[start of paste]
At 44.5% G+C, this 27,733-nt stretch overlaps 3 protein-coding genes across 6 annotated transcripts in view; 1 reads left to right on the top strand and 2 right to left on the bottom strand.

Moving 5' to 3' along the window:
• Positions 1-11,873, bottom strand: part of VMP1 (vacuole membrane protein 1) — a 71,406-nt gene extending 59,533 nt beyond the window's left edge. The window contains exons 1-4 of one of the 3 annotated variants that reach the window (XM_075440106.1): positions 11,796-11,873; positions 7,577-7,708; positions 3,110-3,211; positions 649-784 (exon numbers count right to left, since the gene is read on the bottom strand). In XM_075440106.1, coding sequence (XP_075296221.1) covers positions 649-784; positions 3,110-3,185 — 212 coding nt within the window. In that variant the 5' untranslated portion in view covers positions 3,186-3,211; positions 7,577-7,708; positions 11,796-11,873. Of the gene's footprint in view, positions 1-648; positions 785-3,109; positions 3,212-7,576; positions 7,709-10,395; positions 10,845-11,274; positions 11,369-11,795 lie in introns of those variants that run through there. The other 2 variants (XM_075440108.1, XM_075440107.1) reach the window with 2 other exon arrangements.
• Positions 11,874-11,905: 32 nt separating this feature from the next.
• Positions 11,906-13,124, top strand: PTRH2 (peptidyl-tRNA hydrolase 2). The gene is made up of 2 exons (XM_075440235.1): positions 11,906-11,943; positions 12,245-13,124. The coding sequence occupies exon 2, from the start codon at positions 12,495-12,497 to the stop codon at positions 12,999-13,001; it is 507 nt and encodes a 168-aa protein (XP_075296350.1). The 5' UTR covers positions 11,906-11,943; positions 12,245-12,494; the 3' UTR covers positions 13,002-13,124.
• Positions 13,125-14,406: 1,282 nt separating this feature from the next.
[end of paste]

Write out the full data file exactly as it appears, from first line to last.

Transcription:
At 44.5% G+C, this 27,733-nt stretch overlaps 3 protein-coding genes across 6 annotated transcripts in view; 1 reads left to right on the top strand and 2 right to left on the bottom strand.

Moving 5' to 3' along the window:
• Positions 1-11,873, bottom strand: part of VMP1 (vacuole membrane protein 1) — a 71,406-nt gene extending 59,533 nt beyond the window's left edge. The window contains exons 1-4 of one of the 3 annotated variants that reach the window (XM_075440106.1): positions 11,796-11,873; positions 7,577-7,708; positions 3,110-3,211; positions 649-784 (exon numbers count right to left, since the gene is read on the bottom strand). In XM_075440106.1, coding sequence (XP_075296221.1) covers positions 649-784; positions 3,110-3,185 — 212 coding nt within the window. In that variant the 5' untranslated portion in view covers positions 3,186-3,211; positions 7,577-7,708; positions 11,796-11,873. Of the gene's footprint in view, positions 1-648; positions 785-3,109; positions 3,212-7,576; positions 7,709-10,395; positions 10,845-11,274; positions 11,369-11,795 lie in introns of those variants that run through there. The other 2 variants (XM_075440108.1, XM_075440107.1) reach the window with 2 other exon arrangements.
• Positions 11,874-11,905: 32 nt separating this feature from the next.
• Positions 11,906-13,124, top strand: PTRH2 (peptidyl-tRNA hydrolase 2). The gene is made up of 2 exons (XM_075440235.1): positions 11,906-11,943; positions 12,245-13,124. The coding sequence occupies exon 2, from the start codon at positions 12,495-12,497 to the stop codon at positions 12,999-13,001; it is 507 nt and encodes a 168-aa protein (XP_075296350.1). The 5' UTR covers positions 11,906-11,943; positions 12,245-12,494; the 3' UTR covers positions 13,002-13,124.
• Positions 13,125-14,406: 1,282 nt separating this feature from the next.